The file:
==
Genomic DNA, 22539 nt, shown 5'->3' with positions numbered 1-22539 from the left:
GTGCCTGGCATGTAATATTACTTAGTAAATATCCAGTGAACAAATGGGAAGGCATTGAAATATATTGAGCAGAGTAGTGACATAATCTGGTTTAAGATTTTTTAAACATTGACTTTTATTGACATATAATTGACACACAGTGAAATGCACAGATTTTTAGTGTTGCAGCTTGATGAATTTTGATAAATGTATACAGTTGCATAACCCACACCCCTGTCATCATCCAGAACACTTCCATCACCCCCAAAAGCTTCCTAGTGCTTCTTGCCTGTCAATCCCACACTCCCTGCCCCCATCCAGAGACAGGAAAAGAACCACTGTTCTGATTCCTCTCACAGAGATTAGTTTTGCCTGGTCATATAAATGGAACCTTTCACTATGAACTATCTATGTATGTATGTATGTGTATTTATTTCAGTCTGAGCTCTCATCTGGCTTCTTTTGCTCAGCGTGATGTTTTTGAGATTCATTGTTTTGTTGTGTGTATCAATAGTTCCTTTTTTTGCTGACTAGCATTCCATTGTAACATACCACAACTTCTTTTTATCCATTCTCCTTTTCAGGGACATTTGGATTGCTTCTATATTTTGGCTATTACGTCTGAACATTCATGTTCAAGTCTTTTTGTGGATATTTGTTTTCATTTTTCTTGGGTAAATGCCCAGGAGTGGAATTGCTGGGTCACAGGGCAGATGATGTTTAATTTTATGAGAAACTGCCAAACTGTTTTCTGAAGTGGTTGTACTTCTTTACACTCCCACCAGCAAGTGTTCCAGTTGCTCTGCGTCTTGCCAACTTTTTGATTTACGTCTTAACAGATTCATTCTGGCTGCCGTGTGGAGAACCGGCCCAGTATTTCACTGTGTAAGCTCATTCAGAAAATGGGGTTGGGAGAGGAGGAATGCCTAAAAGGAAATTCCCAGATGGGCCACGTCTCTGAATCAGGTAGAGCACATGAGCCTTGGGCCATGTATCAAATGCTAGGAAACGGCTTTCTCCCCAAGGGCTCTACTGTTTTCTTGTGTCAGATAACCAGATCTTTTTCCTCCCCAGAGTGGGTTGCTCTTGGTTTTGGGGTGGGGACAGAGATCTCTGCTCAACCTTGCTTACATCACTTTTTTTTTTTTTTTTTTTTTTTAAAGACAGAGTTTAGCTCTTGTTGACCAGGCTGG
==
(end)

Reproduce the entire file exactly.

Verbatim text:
Genomic DNA, 22539 nt, shown 5'->3' with positions numbered 1-22539 from the left:
GTGCCTGGCATGTAATATTACTTAGTAAATATCCAGTGAACAAATGGGAAGGCATTGAAATATATTGAGCAGAGTAGTGACATAATCTGGTTTAAGATTTTTTAAACATTGACTTTTATTGACATATAATTGACACACAGTGAAATGCACAGATTTTTAGTGTTGCAGCTTGATGAATTTTGATAAATGTATACAGTTGCATAACCCACACCCCTGTCATCATCCAGAACACTTCCATCACCCCCAAAAGCTTCCTAGTGCTTCTTGCCTGTCAATCCCACACTCCCTGCCCCCATCCAGAGACAGGAAAAGAACCACTGTTCTGATTCCTCTCACAGAGATTAGTTTTGCCTGGTCATATAAATGGAACCTTTCACTATGAACTATCTATGTATGTATGTATGTGTATTTATTTCAGTCTGAGCTCTCATCTGGCTTCTTTTGCTCAGCGTGATGTTTTTGAGATTCATTGTTTTGTTGTGTGTATCAATAGTTCCTTTTTTTGCTGACTAGCATTCCATTGTAACATACCACAACTTCTTTTTATCCATTCTCCTTTTCAGGGACATTTGGATTGCTTCTATATTTTGGCTATTACGTCTGAACATTCATGTTCAAGTCTTTTTGTGGATATTTGTTTTCATTTTTCTTGGGTAAATGCCCAGGAGTGGAATTGCTGGGTCACAGGGCAGATGATGTTTAATTTTATGAGAAACTGCCAAACTGTTTTCTGAAGTGGTTGTACTTCTTTACACTCCCACCAGCAAGTGTTCCAGTTGCTCTGCGTCTTGCCAACTTTTTGATTTACGTCTTAACAGATTCATTCTGGCTGCCGTGTGGAGAACCGGCCCAGTATTTCACTGTGTAAGCTCATTCAGAAAATGGGGTTGGGAGAGGAGGAATGCCTAAAAGGAAATTCCCAGATGGGCCACGTCTCTGAATCAGGTAGAGCACATGAGCCTTGGGCCATGTATCAAATGCTAGGAAACGGCTTTCTCCCCAAGGGCTCTACTGTTTTCTTGTGTCAGATAACCAGATCTTTTTCCTCCCCAGAGTGGGTTGCTCTTGGTTTTGGGGTGGGGACAGAGATCTCTGCTCAACCTTGCTTACATCACTTTTTTTTTTTTTTTTTTTTTTTAAAGACAGAGTTTAGCTCTTGTTGACCAGGCTGG